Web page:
Laois Carer of the Year- Louise Dermody, Cill Beg Manor, Stradbally, with two of her three children- Ethan and Alanna. Photo: Michael Scully
The 2019 Laois Carer of the Year has been awarded to an extraordinary mother whose three children all have special needs.
Louise Marie Dermody from Cill Beg Manor, Stradbally was stunned last week to discover she had won the Laois Carer of the Year award.
“I had no idea I had even been nominated. I was totally shocked. My friend Sarah Reid nominated me, she had been a carer for the children but hadn’t been with us for a year. I was totally blown away that I had won it,” she said.
Her children are Ethan, 11, who has cerebral palsy and epilepsy, Kyle, 9, who has autism and is non-verbal and Alanna, 7, who is also autistic and non-verbal.
Louise is separated and when the children are not at Kolbe Special School in Portlaoise, she is caring for them around the clock.
She praised the staff at Kolbe.
“They are amazing, they make sure each child has their individual needs met. Kyle goes horseriding and swimming and walking in the forest, it’s really starting to bring them out of themselves,” she said.
“When they are in school generally I am running around with appointments. Ethan has a lot. On a typical week three of the five days they have appointments,” she said.
After school they children watch some television and play. The bedtime routine starts at 6pm for bed at 8pm. However the children have extra needs that make it far from a standard daily routine.
“Ethan needs one on one care. He is in a wheelchair and I have to feed him, dress and wash him, use a hoist and change his nappies. The other children can’t understand when I can’t give them attention so they have meltdowns. Alanna would have a meltdown most days, she bites herself. She wants me to sit in her room and play with her. She has no patience,” Louise said.
Louise gets home care help from 8 to 9am and again from 3 to 5pm.
“It’s brilliant now. Before that it was so stressful,” she said.
From 5pm however she is on her own and housebound with the children.
“It’s tough. Being separated does make it harder. When the carers leave I am housebound until the next day. I don’t get out. Being a carer in general is isolating. Particularly when I see my friends with children going places and they don’t ask me to go because they know I can’t. They used to ask and I would say no. It’s at the stage they don’t ask any more,” she said.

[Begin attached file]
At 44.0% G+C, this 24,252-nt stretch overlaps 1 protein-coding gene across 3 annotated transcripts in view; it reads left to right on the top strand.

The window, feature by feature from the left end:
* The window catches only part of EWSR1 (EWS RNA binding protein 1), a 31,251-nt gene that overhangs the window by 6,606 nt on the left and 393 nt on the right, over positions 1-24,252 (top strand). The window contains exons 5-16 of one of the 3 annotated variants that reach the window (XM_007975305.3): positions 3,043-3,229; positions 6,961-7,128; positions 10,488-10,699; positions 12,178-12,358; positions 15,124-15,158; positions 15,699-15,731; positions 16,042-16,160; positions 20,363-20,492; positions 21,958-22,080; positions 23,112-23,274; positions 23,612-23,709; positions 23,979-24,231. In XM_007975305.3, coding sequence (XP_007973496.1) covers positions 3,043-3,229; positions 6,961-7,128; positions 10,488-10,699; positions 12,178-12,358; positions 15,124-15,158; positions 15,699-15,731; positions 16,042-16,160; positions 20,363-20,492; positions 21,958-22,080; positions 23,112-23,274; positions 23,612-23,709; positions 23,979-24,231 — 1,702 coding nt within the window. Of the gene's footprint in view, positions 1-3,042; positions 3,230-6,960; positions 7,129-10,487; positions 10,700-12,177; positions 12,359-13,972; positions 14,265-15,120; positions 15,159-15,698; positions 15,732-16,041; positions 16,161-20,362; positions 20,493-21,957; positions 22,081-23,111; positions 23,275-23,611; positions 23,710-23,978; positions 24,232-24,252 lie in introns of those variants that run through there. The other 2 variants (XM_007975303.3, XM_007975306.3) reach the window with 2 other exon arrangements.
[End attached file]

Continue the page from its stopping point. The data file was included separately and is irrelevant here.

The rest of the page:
“People tend not to visit me either because they know it can cause a meltdown with the children because it’s messing with their routine. It is lonely,” Louise admitted.
She also gets little rest at night.
“Two of the children don’t sleep. They will sleep two or three hours and then could be awake the rest of the night. Ethan could be awake between 11pm and 5am. I have a webcam for his room so sometimes I can stay in bed but generally I am up and down,” she said.
Before having the children Louise had hopes to go to college and study forensic science.
“Ethan was very sick so I knew I couldn’t go back to work. Then when Kyle and Alanna both were diagnosed it meant I couldn’t go to college. I had to give up anything I wanted to do to look after them.
“I wouldn’t change it, but that’s the path my life went,” she said.
Finance is a stress too.
“I do get bits and pieces we are entitled to, but the HSE are not providing therapies they need so I have to pay for them. Ethan has special drinks and I have to get specific food for the others with their autism which can be the more expensive brands. It all causes a bit of stress,” she said.
However there are bright moments for the busy mother.
“There are some amazing moments. When they give you a big squeezy hug, and they want to be with you, and want to play with you. There are more good days than bad,” Louise said.
The support of other parents online helps the lonely nights.
“I am in a few groups for autism and special needs and we all keep each other going. You can vent on a bad day and they understand. My family are around too they all moved down from Dublin to Stradbally and that is a help,” Louise said.
Receiving the award is a recognition of her sacrifice she said.
“It’s great to see that someone accepts what we do, and understands how it’s a 24 seven job. We are very isolated. It’s tough, mentally and physically,” she said.
The award was announced by Family Carers Ireland in partnership with Netwatch.
“Louise Marie represents the 355,000 carers all of whom do exceptional work in providing a remarkable level of care in the home for loved ones. There is little or no time left for Louise Marie to do the things she would love to do. Caring is a 24/7 job. Those who know Louise will know she is a worthy representative of the magnificent work performed by carers all over the country,” the organisation said.
Louise will represent Family Carers on November 22 in the Family Carer of the Year Final in The Weston Hotel, Dublin.
Laois Carer of the Year is sponsored by Netwatch, The Maldron Hotel, Midland Park Hotel and The Blow-dry Parlour.